Vendo Coin Changer and the 5 Cent Coke
Coca-Cola is everywhere you look nowadays, available in plastic bottles and cans in a variety of sizes. A lot of people might not realize that at one time you either bought Coke in a 7-ounce embossed green glass bottle or in a cup at a restaurant or soda fountain. And when you bought a Coke from a vending machine it always cost five cents. Which raises the question—what if you didn’t happen to have the correct change for the vending machine?
The answer was the Vendo Coin Changer that was manufactured from the late 1940s to the mid-1950s by the Vendo Company of Kansas City, Missouri. Its purpose was to change quarters and dimes for nickels. The coin changers were positioned beside Vendo Coca-Cola soda vending machines, and like all soda vending machines up until 1959, it only took nickels.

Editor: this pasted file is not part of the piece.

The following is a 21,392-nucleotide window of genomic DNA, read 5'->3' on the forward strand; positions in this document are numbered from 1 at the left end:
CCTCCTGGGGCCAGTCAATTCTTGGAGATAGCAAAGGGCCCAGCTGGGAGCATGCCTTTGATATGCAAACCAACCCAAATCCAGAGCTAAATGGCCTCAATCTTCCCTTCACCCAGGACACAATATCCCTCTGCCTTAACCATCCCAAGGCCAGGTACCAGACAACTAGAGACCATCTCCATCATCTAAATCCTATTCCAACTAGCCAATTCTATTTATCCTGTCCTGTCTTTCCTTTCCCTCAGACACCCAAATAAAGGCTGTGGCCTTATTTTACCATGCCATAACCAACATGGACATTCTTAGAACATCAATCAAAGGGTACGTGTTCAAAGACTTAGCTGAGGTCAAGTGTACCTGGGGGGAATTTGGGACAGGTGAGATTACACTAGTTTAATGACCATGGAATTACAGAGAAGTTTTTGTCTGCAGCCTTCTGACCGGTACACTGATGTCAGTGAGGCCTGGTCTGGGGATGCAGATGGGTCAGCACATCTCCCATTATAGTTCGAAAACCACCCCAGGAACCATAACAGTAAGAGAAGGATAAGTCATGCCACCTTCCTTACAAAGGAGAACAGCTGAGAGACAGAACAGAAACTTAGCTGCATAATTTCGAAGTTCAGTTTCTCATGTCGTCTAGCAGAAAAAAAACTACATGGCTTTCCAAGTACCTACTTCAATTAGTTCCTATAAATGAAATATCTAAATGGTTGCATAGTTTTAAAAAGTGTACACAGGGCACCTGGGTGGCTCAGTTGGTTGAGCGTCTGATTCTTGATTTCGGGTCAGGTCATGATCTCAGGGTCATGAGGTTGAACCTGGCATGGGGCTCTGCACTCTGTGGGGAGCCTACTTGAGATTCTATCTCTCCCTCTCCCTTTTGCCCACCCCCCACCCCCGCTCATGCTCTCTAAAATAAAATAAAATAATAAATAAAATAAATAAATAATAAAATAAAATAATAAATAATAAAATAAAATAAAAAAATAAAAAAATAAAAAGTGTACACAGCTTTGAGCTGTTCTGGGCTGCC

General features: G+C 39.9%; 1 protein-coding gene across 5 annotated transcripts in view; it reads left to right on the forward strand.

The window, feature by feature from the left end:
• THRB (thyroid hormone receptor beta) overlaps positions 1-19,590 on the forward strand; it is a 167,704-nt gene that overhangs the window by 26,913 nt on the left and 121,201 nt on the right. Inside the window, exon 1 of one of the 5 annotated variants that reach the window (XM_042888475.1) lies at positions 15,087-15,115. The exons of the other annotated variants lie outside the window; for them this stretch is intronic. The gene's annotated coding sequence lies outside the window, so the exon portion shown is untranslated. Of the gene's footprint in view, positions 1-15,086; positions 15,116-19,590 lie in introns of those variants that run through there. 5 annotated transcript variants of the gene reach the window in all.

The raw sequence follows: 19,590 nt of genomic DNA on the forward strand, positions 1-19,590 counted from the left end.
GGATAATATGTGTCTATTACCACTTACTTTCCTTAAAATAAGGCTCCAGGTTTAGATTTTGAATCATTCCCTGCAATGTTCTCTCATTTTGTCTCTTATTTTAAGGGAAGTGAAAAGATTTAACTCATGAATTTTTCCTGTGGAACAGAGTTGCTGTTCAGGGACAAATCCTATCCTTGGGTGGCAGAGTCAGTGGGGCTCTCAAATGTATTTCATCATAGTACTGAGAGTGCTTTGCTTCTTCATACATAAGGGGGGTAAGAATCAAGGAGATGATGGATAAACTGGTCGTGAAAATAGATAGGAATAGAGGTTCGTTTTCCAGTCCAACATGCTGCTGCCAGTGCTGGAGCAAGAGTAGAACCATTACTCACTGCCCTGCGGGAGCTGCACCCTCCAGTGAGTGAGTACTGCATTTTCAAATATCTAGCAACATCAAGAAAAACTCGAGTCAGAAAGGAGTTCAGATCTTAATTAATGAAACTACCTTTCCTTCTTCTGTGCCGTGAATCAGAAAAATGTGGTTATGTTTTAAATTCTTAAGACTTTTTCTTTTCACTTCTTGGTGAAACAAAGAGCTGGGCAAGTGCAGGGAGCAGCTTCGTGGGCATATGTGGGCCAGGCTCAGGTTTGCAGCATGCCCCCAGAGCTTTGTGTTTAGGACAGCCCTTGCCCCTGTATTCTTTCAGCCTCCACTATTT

The coin changer would have been either mounted on the wall beside the soda machine, on a stand beside the machine, or even mounted onto the side of the machine. These were manually operated. A plexiglass panel on the face of the coin changer allowed for an ad to be placed and replaced as needed. Usually they were Coca-Cola ads, but other brands could also be displayed. The coin changer was able to hold twenty dollars in change, and it measured 15.5 in. high x 11.5 in. wide x 5 in. deep.
Up until roughly 1960, most Coke vending machines weren’t outfitted to make change. The few that could were not able to reliably make change until electrical change makers were incorporated beginning in 1959. So it was better for the customer to insert the correct change in the first place. The price for a Coca-Cola was consistently five cents until 1946 when they began to raise the price gradually at soda fountains and over the counter. Coca-Cola in vending machines was raised to seven cents which caused all kinds of issues, but that’s a different blog. It is believed the last five cent Coke was purchased about 1959.